Following our week of business performance management, we have been investigating multiple avenues that businesses’ need to improve to help their growth plans. In order to create a successful growth plan, businesses’ must establish what growth means to them, and create key performance indicators.
While most of the companies don’t agree on one form of business reporting, one thing is clear, the requirement to report financial and non-financial key performance indicators. UK companies must comply with the Business Review legislation, which sets out the standard for key performance indicators.
These, however, are not very clear or straightforward from Companies Act itself, so we are going to review the guidance on KPI reporting.
KPIs good practice
While all of the companies are different, it is important that performance indicators for your company should be those that the Board uses to manage the business and investment. Most of the time these are financial performance markers, even though they might be communicating strategies that depict customers or employees. The question is whether these KPIs allow the readers to assess the progress against the strategies of business growth and performance.
So, the metrics that you track and measure for your KPIs completely depend on your organisation’s goals and objectives. The choice of which ones are key is unique to each company it is therefore impossible to specify how many KPIs a company should have and what they should report on, but there are some basic rules to follow.
Set Your Strategy
Start with setting your target performance strategy first. Assess what are your business plans for the next 3-5 years. This can be either set in your business plan, growth strategy or you might need to create one. We discussed the basics of the business growth plan in our previous blog post here.
Set your lagging indicators. These are typically customer and financial targets, like sales targets and other growth indicators. You need to set them first and predict the potential that your business can achieve from a sales perspective.
Additionally, it is the best practice to set these targets based on the current potential of the company’s growth, rather than historical data. Using historical data to project the future without looking at the makeup of that data will likely produce very inaccurate results, or it will produce a report that does not account for market flexibility. We discussed more about sales forecasting pitfalls in our previous blog post, where you can find more information about setting sales targets.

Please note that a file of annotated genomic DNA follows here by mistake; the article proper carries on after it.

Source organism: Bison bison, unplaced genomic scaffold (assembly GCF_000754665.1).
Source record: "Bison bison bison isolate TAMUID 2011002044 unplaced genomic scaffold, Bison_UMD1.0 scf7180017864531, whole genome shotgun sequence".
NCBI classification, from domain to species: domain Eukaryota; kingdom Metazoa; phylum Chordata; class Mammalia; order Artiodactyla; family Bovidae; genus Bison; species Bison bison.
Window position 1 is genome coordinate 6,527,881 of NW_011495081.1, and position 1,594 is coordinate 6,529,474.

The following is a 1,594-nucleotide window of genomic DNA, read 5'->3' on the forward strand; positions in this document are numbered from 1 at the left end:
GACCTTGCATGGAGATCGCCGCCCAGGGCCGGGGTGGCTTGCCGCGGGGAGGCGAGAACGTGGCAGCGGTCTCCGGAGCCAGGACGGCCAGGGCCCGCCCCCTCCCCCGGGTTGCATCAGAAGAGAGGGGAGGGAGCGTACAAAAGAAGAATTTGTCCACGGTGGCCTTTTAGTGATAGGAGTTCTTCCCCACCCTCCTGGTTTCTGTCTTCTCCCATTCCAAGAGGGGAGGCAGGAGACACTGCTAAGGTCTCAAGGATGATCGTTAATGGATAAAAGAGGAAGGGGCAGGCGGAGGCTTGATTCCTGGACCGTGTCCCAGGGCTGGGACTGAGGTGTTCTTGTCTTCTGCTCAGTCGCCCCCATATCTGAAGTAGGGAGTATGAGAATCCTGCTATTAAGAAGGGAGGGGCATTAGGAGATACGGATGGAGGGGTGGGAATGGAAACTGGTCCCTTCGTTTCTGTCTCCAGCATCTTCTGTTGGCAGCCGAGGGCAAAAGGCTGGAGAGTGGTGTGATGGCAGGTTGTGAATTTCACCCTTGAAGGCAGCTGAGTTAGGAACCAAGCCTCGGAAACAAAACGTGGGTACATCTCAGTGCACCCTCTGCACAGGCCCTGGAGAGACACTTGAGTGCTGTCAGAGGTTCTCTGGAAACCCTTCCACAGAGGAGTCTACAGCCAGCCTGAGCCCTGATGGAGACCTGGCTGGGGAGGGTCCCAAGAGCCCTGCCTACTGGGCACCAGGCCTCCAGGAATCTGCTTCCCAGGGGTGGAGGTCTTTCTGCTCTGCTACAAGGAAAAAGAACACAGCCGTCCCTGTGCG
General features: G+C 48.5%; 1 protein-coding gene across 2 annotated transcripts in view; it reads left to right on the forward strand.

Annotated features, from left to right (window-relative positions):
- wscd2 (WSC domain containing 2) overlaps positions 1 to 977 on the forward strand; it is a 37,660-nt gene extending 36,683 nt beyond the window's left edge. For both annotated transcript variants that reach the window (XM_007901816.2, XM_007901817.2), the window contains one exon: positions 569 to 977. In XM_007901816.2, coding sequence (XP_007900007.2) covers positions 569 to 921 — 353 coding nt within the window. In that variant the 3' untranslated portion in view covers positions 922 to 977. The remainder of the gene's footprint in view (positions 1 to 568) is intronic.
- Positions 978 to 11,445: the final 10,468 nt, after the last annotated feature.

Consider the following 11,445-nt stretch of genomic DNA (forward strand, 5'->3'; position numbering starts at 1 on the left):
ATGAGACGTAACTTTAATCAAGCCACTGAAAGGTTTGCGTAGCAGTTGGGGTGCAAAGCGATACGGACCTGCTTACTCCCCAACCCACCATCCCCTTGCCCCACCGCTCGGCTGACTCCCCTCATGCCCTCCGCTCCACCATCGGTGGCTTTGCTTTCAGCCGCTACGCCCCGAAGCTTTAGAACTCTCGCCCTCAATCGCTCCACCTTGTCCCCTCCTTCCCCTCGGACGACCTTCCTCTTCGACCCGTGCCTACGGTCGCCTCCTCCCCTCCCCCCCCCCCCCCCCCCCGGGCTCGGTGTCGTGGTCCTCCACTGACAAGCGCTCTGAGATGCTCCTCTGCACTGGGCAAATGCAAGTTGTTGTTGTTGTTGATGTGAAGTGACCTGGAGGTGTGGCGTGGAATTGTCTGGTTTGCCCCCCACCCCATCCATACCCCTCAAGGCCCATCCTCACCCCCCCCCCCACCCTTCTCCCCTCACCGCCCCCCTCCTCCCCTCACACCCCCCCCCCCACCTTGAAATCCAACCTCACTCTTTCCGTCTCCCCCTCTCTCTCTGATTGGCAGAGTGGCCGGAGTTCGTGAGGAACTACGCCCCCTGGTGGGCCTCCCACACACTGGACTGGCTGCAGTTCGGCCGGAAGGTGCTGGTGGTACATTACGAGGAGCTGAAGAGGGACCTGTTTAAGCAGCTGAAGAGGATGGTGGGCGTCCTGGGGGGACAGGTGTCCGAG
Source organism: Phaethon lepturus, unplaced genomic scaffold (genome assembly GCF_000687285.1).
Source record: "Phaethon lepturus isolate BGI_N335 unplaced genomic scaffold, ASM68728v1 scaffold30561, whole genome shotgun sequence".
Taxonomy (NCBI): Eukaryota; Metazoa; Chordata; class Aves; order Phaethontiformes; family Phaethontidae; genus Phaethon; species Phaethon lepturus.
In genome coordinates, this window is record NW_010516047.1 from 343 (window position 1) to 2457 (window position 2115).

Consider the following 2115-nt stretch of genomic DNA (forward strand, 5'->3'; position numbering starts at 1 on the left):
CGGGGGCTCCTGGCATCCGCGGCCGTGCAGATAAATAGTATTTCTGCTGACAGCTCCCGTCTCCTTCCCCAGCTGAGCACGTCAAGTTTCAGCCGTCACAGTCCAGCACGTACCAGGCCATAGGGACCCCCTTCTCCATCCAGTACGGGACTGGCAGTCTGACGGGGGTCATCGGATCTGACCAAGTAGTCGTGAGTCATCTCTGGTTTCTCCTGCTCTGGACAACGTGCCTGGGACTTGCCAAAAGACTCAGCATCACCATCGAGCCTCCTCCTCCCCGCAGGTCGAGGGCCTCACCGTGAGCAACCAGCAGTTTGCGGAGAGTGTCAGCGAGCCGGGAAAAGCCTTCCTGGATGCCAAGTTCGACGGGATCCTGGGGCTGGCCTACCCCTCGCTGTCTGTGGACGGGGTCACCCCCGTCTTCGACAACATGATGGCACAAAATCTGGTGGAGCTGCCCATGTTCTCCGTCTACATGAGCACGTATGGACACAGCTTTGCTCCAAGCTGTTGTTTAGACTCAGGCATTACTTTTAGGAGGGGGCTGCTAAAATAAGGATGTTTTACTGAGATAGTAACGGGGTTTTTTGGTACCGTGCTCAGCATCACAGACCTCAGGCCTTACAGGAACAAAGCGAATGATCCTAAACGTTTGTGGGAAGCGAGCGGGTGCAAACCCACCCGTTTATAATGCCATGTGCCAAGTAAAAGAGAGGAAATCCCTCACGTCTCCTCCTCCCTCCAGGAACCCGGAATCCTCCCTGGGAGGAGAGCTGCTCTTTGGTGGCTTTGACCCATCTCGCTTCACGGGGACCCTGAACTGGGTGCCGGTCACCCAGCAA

Leading indicators are variables that you need to achieve the lagging indicators, this can be different processes, customer satisfaction, product improvements and so on. Once you understand the variables or processes that drive the potential and the future of the lagging indicators you will be able to set leading indicators.
The main reason for performance reporting is to allow the readers to assess the strategies adopted by the company and their potential to succeed. This is impossible if the two indicators are not connected. KPI’s have to have strong bonds with business targets and strategy, otherwise, you might be tracking and investing to measures that don’t attempt to promote growth.
Once you have a comprehensive set of targets for your strategic plan, you need to break those down into measurable indicators. Dividing your leading indicators per business department can make this task easier, allowing you to set targets for sales and marketing teams separately. These KPI’s can be anything from lead-to-sale conversion rate, to likes on your Facebook page, the most crucial part of defining KPIs is making sure that you can measure these targets and set achievable goals for annual and quarterly targets and then align them with your long-term business plan.
The most important thing about setting your target is to start with your long-term target first. Then you will be able to realise if your short-term target is realistic or not. Additionally, targets need to work as a group towards the main goal.
Furthermore, don’t forget that these KPIs and targets will be meaningless if you are not tracking or reporting on them on month by month basis. There are plenty of tools out there that can help you track your business performance progress, and you can find out more about what we do to help your corporate performance management